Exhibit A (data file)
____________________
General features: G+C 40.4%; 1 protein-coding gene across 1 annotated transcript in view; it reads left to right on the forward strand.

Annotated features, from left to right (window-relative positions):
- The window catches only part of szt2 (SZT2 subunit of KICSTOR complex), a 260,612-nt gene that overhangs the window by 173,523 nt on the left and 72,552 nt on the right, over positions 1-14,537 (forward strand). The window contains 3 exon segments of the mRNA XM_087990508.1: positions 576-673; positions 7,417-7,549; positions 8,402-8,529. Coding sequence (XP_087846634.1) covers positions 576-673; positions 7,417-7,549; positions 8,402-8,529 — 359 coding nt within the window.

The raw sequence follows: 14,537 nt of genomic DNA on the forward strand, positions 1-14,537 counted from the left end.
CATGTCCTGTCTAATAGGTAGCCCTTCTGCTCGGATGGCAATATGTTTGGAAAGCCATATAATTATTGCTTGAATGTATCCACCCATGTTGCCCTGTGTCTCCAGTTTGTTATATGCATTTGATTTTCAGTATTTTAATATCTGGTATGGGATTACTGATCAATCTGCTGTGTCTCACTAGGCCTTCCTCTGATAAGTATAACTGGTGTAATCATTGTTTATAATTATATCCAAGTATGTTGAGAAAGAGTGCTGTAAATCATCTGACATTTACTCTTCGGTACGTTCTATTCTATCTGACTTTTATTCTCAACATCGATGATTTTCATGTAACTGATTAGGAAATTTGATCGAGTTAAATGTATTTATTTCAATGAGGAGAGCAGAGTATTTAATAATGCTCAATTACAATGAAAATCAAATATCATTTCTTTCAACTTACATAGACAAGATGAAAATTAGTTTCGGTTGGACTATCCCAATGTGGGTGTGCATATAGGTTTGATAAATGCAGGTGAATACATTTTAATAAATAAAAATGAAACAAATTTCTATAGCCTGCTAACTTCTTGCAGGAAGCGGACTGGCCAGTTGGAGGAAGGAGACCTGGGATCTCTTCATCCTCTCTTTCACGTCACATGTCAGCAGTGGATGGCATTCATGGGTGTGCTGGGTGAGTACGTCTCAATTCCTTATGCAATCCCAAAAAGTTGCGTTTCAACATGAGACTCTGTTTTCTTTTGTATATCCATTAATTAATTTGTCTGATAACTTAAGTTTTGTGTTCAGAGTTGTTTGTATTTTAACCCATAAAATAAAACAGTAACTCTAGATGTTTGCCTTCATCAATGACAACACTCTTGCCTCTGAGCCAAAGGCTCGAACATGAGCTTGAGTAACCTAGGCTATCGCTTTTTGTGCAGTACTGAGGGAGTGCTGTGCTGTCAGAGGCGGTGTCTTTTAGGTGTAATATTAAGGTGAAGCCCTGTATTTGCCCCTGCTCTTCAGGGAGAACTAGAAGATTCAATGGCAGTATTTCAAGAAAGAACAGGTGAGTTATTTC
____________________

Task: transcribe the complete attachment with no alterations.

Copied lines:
General features: G+C 40.4%; 1 protein-coding gene across 1 annotated transcript in view; it reads left to right on the forward strand.

Annotated features, from left to right (window-relative positions):
- The window catches only part of szt2 (SZT2 subunit of KICSTOR complex), a 260,612-nt gene that overhangs the window by 173,523 nt on the left and 72,552 nt on the right, over positions 1-14,537 (forward strand). The window contains 3 exon segments of the mRNA XM_087990508.1: positions 576-673; positions 7,417-7,549; positions 8,402-8,529. Coding sequence (XP_087846634.1) covers positions 576-673; positions 7,417-7,549; positions 8,402-8,529 — 359 coding nt within the window.

The raw sequence follows: 14,537 nt of genomic DNA on the forward strand, positions 1-14,537 counted from the left end.
CATGTCCTGTCTAATAGGTAGCCCTTCTGCTCGGATGGCAATATGTTTGGAAAGCCATATAATTATTGCTTGAATGTATCCACCCATGTTGCCCTGTGTCTCCAGTTTGTTATATGCATTTGATTTTCAGTATTTTAATATCTGGTATGGGATTACTGATCAATCTGCTGTGTCTCACTAGGCCTTCCTCTGATAAGTATAACTGGTGTAATCATTGTTTATAATTATATCCAAGTATGTTGAGAAAGAGTGCTGTAAATCATCTGACATTTACTCTTCGGTACGTTCTATTCTATCTGACTTTTATTCTCAACATCGATGATTTTCATGTAACTGATTAGGAAATTTGATCGAGTTAAATGTATTTATTTCAATGAGGAGAGCAGAGTATTTAATAATGCTCAATTACAATGAAAATCAAATATCATTTCTTTCAACTTACATAGACAAGATGAAAATTAGTTTCGGTTGGACTATCCCAATGTGGGTGTGCATATAGGTTTGATAAATGCAGGTGAATACATTTTAATAAATAAAAATGAAACAAATTTCTATAGCCTGCTAACTTCTTGCAGGAAGCGGACTGGCCAGTTGGAGGAAGGAGACCTGGGATCTCTTCATCCTCTCTTTCACGTCACATGTCAGCAGTGGATGGCATTCATGGGTGTGCTGGGTGAGTACGTCTCAATTCCTTATGCAATCCCAAAAAGTTGCGTTTCAACATGAGACTCTGTTTTCTTTTGTATATCCATTAATTAATTTGTCTGATAACTTAAGTTTTGTGTTCAGAGTTGTTTGTATTTTAACCCATAAAATAAAACAGTAACTCTAGATGTTTGCCTTCATCAATGACAACACTCTTGCCTCTGAGCCAAAGGCTCGAACATGAGCTTGAGTAACCTAGGCTATCGCTTTTTGTGCAGTACTGAGGGAGTGCTGTGCTGTCAGAGGCGGTGTCTTTTAGGTGTAATATTAAGGTGAAGCCCTGTATTTGCCCCTGCTCTTCAGGGAGAACTAGAAGATTCAATGGCAGTATTTCAAGAAAGAACAGGTGAGTTATTTC